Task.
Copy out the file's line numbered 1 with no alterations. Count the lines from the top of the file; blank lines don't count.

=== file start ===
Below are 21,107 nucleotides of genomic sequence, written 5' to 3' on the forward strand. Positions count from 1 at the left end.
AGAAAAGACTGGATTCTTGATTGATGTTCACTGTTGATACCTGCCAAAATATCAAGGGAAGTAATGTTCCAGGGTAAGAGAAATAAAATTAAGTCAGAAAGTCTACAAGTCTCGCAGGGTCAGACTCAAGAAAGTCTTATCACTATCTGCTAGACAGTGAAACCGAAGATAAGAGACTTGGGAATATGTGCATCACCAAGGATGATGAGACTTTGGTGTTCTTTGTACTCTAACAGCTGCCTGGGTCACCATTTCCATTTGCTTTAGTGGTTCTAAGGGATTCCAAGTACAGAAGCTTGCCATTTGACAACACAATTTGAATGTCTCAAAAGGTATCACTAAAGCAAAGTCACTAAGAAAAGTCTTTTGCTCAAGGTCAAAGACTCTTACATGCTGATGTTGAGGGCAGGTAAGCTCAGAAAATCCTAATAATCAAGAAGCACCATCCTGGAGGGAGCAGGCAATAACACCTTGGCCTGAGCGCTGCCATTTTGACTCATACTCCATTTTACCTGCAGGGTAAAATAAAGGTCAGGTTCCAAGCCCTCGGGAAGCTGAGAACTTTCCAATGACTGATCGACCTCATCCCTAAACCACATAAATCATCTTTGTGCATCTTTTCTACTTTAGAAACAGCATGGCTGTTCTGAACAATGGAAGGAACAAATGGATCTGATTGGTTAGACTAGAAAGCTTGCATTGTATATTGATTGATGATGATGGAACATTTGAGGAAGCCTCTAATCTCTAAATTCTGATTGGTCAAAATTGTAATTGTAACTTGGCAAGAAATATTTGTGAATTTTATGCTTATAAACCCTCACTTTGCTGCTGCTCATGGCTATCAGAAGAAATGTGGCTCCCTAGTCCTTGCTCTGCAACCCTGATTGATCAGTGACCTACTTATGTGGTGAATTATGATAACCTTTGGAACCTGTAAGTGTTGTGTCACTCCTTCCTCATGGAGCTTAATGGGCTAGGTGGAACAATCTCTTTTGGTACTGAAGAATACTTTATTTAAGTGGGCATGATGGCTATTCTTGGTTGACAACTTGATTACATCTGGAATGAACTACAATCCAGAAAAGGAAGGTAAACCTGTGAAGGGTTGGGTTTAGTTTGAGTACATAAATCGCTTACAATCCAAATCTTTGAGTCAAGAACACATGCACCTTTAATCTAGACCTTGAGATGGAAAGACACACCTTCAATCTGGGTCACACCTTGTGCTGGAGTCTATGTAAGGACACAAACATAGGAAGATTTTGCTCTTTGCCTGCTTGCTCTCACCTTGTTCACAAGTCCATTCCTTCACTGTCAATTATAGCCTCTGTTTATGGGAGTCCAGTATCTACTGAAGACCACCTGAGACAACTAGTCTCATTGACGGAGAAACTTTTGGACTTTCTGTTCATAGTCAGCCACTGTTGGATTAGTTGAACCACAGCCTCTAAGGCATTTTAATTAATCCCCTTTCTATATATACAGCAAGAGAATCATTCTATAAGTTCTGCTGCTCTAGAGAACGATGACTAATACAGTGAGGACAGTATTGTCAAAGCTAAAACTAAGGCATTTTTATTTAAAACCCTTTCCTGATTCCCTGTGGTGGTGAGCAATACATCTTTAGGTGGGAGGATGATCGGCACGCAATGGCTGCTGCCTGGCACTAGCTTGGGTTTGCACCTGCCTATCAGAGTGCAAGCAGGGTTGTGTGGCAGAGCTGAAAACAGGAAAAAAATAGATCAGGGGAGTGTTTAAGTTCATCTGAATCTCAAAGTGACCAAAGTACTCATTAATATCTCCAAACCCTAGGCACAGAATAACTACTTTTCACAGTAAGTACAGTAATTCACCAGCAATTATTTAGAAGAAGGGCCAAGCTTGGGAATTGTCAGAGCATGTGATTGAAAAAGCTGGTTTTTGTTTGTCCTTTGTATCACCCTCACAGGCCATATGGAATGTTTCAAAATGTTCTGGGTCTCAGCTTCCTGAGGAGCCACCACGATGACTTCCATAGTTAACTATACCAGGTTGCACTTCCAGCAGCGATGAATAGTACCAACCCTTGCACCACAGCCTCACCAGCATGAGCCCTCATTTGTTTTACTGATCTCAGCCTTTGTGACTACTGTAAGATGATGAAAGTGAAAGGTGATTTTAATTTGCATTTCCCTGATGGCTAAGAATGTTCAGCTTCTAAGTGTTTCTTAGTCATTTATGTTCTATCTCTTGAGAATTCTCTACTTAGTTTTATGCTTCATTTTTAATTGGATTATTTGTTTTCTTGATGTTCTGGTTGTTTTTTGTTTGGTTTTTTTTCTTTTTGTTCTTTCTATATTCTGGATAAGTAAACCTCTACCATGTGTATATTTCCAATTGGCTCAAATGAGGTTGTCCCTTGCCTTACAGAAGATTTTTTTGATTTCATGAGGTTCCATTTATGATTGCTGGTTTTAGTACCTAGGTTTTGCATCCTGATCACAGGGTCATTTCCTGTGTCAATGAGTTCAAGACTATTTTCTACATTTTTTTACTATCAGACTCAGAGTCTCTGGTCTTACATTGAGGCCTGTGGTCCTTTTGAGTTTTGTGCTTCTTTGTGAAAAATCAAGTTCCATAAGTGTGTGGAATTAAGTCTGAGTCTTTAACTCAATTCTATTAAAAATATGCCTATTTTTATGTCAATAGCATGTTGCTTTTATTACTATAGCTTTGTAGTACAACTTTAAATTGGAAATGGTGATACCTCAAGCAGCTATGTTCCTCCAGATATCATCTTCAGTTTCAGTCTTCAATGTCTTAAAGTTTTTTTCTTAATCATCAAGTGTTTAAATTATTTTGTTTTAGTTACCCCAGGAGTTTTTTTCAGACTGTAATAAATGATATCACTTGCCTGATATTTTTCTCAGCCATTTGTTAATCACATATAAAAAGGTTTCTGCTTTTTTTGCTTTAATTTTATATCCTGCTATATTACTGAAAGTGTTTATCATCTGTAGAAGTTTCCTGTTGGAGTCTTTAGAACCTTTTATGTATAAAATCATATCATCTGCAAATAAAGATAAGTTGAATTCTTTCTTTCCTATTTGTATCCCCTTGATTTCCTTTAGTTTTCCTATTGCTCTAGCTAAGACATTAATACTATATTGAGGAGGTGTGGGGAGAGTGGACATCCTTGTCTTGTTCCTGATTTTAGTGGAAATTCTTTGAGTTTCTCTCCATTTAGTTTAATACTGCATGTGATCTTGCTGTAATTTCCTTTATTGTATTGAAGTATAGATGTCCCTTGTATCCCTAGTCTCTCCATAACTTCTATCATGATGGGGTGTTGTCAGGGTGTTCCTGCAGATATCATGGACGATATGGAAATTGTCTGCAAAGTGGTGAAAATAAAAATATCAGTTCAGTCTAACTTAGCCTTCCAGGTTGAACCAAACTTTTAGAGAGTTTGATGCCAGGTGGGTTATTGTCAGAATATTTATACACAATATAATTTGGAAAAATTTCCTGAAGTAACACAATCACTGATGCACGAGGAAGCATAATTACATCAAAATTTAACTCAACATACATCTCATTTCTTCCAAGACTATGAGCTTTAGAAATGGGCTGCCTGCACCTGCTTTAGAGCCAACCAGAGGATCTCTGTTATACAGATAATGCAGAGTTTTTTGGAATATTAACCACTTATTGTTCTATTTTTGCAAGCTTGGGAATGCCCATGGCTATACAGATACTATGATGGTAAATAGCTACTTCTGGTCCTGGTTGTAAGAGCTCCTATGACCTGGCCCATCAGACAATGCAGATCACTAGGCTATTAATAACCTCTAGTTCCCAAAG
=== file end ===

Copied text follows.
Below are 21,107 nucleotides of genomic sequence, written 5' to 3' on the forward strand. Positions count from 1 at the left end.